Sloan-C: Will It Blend? Technology Use in Student Support Services

The presentation focused on academic advising’s use of technology in blended support.  I’ve added notes on personal JMU practices that are doing this in some way, shape, or form, but definitely these tools have alternate uses and potentials.

  • Google Voice as a means to text with students
  • Examples of use include scheduling advising appointments,
  • Provide easy integration into Outlook email

Tech tools you can invest in

  • Desktop Capturing – Camtasia Relay
    • institutional cost
    • students can download client
    • Jing is free alternative
    • quick voiceover / web demo
    • JMU has Camtasia Relay for faculty, but we should explore this for students
  • Student Lounge – Desire2Learn, Blackboard, Moodle
    • virtually simulate hallway conversation space
    • JMU has 90% of traditional, in-person undergraduates — how might we recreate this for the distance graduate programs?
  • Virtual Desktops – XenDesktop
    • helps work around cost and installation issues for expensive softwares like Photoshop
    • JMU has done some of this through the Business school due to use of Remote Desktop access to specific software loaded on Showker computers
  • Web Conferencing – GoToMeeting
  • Instant messaging for advising
    • yea, idea was “stolen” from library virtual reference support – w00t!
    • emails as formal/easy to delete
    • best practices:
      • be approachable – introduce yourself
      • communicate if you are juggling multiple chats – fosters understanding and patience
      • check back often
      • don’t just give the answers, show them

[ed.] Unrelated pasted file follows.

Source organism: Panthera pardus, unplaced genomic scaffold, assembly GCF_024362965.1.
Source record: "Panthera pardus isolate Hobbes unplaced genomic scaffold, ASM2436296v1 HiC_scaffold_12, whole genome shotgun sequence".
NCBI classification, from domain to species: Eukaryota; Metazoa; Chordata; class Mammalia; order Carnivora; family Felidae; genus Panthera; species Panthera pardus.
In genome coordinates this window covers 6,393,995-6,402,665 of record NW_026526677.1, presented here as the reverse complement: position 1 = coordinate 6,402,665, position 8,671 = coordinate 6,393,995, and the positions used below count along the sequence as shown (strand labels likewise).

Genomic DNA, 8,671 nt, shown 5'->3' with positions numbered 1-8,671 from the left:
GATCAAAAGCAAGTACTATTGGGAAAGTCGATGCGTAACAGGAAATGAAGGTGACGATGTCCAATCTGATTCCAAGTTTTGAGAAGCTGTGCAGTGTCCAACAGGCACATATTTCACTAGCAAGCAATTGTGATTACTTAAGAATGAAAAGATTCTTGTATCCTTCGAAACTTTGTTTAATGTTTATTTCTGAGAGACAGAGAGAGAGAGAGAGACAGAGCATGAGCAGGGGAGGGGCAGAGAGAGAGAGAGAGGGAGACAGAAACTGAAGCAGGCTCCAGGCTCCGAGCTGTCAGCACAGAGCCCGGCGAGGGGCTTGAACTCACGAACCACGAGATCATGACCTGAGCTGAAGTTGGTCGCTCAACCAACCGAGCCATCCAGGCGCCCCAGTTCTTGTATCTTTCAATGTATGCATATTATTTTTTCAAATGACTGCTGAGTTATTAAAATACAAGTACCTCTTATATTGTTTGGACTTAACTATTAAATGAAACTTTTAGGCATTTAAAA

• confirm question resolution
    • using Zoho
      • can be friended through any system but you have 1 login
      • people are assigned to one dedicated person each day (office of 5)
      • have to provide name
      • provide direct option for friending on Yahoo, Google, MSN, Yahoo messaging systems
    • JMU Libraries’ use of Libraryh3lp seems easier (no friending necessary) but involves open source setup time; LibAnswers could also be a good solution for this group given FAQ auto-creation, possible reuse of Jing video guides
  • Twitter and TweetDeck
    • 10 commandments for academics http://chronicle.com/article/10-Commandments-of-Twitter-for/131813/
    • more about allowing students to get to know you
    • JMU has no broad initiative, but the Libraries have dabbled a bit – currently, this is mostly individual efforts.  There are some interesting projects from Nursing and Health Sciences faculty with using Twitter to create communal conversations about news updates on course topics.
  • Boundaries
    • student identity/privacy/FERPA
      • most of the research is happening RIGHT NOW, but is a limited pool
    • student behavior online
    • responsibility and effects
  • UWM has dedicated Twitter person to track and tweet
  • efforts have all homegrown/free product adoption but future reviews of other collaborations with library platforms for similar services (LibAnswers, etc) could be a future step
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